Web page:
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Discussion Starter · #1 ·
I feel like I am pumping a ton of CO2 into my tank, yet the indicator fluid stays blue. I have a sump filter, so im sure I am loosing some through surface transfer. I have it injected into the sump pump & it travels through about 10 feet of 1" tubing to the tank. You can see it is still blue, & the amount of bubbles from my filter outlet.
1031007
1031006
 

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75g, 33L, 2g and play tanks
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they do work. there is definitely a degree of accuracy that they lack. But they do work.

also, they don't work right away. You will not be able to sit there for 20 minutes and dial in your co2 with them. You will want to make small adjustments, probably once a day until you find your desired levels.

Testing by using pH levels is easier. You'll want the co2 to kick on early, by an hour or so. Then when the lights kick on you want there to be about a 1.0 pH drop? I don't know why I can't remember if it's a drop or increase right now. But 1.0 pH change is what you're looking for. So you'll need to test the water a few hours after the co2 is off and dissipated or used to get a good test of the base pH of your water.

I know there are much more in-depth threads about this on this site, I suggest looking at a couple of those.



Just looking at your photos we couldn't even begin to guess if that's too much co2, it does look like a fair amount but you don't tell us the tank size or anything else really.


PS. for plants, you want lighting right first and other parameters, co2 should be the last thing you dial in in my opinion. then you can starting play with the other ferts and things you are adding again after the co2 is in play. But without ferts and proper lighting the co2 will likely just cause algae growth.

also, look into a reactor for your setup. it will reduce or eliminate the bubbles.
 

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Drop checkers do work, but consider them a ball park estimate. They are not a very precise way to dial in CO2. Keep in mind, it is a lagging indicator and is telling you what was going on in your tank several hours ago.

The picture of the drop checker is not very good as it looks like the liquid is more clear than anything. What fluids are you using in it?

The best method is using a calibrated pH probe to measure the pH drop from a fully degassed sample. Whether you want to go the trouble depends much on your goals. In a high light planted tank full of stems, getting CO2 right is the first thing you want to do. It will make every other thing easier.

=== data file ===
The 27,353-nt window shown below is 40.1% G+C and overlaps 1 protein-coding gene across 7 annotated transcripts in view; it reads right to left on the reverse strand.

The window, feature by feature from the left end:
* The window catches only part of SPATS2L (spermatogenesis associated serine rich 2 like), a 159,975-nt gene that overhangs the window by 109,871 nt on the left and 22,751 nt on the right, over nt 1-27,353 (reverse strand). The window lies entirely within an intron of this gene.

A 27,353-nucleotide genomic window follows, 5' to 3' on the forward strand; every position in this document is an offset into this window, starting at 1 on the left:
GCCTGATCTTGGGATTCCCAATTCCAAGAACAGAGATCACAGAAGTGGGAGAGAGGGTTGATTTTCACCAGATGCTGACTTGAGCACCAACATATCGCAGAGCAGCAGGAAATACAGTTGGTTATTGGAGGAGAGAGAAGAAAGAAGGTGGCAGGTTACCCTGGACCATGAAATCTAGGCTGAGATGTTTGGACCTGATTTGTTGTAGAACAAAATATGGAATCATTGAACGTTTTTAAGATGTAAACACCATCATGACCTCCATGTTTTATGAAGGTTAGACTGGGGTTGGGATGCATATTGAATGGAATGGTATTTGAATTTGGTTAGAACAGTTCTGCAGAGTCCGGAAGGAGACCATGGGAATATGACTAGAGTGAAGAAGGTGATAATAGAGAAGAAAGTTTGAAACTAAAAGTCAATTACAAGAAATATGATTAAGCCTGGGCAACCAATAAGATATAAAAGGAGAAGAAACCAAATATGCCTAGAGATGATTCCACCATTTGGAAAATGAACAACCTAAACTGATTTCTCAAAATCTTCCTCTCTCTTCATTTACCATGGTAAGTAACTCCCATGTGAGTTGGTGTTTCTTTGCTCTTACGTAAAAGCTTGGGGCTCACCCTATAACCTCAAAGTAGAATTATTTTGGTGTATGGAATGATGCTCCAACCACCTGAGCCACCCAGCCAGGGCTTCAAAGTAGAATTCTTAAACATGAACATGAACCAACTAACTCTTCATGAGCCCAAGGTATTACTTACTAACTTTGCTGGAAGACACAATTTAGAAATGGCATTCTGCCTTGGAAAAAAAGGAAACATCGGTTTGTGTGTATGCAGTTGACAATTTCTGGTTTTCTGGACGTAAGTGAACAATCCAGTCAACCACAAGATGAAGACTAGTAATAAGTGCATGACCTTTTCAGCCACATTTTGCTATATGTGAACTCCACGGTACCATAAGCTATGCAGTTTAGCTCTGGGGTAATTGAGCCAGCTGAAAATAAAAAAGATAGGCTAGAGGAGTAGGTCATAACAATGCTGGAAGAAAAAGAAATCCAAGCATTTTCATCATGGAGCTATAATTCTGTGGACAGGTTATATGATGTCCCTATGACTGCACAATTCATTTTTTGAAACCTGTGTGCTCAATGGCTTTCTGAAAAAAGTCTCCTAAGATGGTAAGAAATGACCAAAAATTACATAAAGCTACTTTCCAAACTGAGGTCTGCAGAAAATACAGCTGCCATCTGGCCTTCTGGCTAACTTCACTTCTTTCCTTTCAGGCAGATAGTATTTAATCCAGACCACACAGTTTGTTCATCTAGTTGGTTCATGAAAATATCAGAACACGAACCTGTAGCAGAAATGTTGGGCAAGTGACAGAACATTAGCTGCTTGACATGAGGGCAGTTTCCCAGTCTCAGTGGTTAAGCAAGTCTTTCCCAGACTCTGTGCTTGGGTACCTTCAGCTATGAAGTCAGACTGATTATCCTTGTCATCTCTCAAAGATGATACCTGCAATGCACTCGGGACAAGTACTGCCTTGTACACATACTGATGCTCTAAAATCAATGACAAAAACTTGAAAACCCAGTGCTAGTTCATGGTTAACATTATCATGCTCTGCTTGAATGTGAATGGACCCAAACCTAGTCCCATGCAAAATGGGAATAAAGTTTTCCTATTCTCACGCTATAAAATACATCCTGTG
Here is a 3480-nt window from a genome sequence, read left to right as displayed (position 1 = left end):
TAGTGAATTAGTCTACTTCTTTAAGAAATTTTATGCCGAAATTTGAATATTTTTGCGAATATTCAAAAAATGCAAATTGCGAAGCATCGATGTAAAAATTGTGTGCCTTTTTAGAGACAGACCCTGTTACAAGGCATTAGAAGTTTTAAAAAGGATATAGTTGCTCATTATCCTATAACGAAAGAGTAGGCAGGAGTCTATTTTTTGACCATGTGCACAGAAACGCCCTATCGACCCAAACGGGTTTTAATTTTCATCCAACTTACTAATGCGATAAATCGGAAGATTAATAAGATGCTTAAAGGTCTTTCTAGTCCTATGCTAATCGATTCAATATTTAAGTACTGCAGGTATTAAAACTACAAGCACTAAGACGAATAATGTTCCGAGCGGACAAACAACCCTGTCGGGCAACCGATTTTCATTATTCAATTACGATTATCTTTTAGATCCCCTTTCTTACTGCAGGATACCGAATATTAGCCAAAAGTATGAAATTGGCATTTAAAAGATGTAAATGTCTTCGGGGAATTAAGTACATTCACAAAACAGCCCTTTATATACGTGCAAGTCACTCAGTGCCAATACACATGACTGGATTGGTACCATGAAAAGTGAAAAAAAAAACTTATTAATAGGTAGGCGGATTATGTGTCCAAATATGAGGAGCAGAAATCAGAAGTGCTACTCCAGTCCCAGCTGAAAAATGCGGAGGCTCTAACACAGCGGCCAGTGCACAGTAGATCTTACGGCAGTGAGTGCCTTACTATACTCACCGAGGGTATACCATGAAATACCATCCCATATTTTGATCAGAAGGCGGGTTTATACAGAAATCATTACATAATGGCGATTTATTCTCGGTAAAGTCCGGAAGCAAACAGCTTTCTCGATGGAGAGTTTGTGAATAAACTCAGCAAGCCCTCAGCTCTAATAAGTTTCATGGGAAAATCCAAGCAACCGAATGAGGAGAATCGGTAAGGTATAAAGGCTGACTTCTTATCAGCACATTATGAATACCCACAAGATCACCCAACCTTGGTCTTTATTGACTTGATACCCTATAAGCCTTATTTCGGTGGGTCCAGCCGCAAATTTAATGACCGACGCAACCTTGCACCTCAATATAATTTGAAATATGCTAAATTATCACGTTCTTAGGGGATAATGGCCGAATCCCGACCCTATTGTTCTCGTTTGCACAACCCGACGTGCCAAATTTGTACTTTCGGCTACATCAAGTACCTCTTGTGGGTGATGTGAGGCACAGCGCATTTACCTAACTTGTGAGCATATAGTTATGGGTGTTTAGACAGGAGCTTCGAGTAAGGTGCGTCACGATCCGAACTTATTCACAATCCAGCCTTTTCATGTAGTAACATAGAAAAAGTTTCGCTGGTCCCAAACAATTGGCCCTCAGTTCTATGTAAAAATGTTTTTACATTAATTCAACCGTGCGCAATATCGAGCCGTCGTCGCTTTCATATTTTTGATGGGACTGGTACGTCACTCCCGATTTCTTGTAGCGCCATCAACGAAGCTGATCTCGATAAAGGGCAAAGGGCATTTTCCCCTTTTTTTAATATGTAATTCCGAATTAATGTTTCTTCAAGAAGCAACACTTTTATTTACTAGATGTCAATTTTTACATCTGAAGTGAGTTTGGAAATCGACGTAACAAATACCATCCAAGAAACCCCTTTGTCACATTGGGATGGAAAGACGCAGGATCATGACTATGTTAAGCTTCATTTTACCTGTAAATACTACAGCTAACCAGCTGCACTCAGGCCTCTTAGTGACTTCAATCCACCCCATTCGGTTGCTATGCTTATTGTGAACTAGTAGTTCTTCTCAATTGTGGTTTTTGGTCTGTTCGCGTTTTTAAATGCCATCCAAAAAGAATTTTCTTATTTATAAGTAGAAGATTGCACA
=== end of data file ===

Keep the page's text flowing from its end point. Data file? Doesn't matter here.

And if you really want help, post more details about the tank. Saying you are dumping tons of CO2 into the tank does not really mean anything. Most underestimate how much CO2 flow is needed for an optimal pH drop.
 

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Discussion Starter · #5 ·
I bought the glass thingy & fluid from Amazon. That is the fluid I am using. It has been in the tank for 3 days with CO2 injected at the same rate (only in the day time).

The tank is 90 gallons with 2 Fluval 3.0 Plant 48" fixtures over it. & with Sump filter system.

I have 8 angelfish, around 5 neons, 5 chery barbs, 3 bristle nose plecos, 3 cory cats, & about 5 small platys..

Bubble counter: 20210629_131454.mp4
 

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I bought the glass thingy & fluid from Amazon. That is the fluid I am using. It has been in the tank for 3 days with CO2 injected at the same rate (only in the day time).

The tank is 90 gallons with 2 Fluval 3.0 Plant 48" fixtures over it. & with Sump filter system.

I have 8 angelfish, around 5 neons, 5 chery barbs, 3 bristle nose plecos, 3 cory cats, & about 5 small platys..

Bubble counter: 20210629_131454.mp4
With a 90 gallon tank the CO2 is a constant stream. Too many bubbles to count. Hard to say by looking at your video, but could easily need to be turned up higher. Try turning it up but pay attention to the livestock. If they start heading toward the surface then the rate is too high.

Keep in mind the drop checker is two to three hours behind what is actually happening in the tank.

A better method is using the pH drop method. This involves getting a reading of a completely degassed water sample then injecting CO2 to reach a pH drop. Start with 1.0 then work your way down. Many tanks are more like 1.2 to 1.4 pH drop.
 
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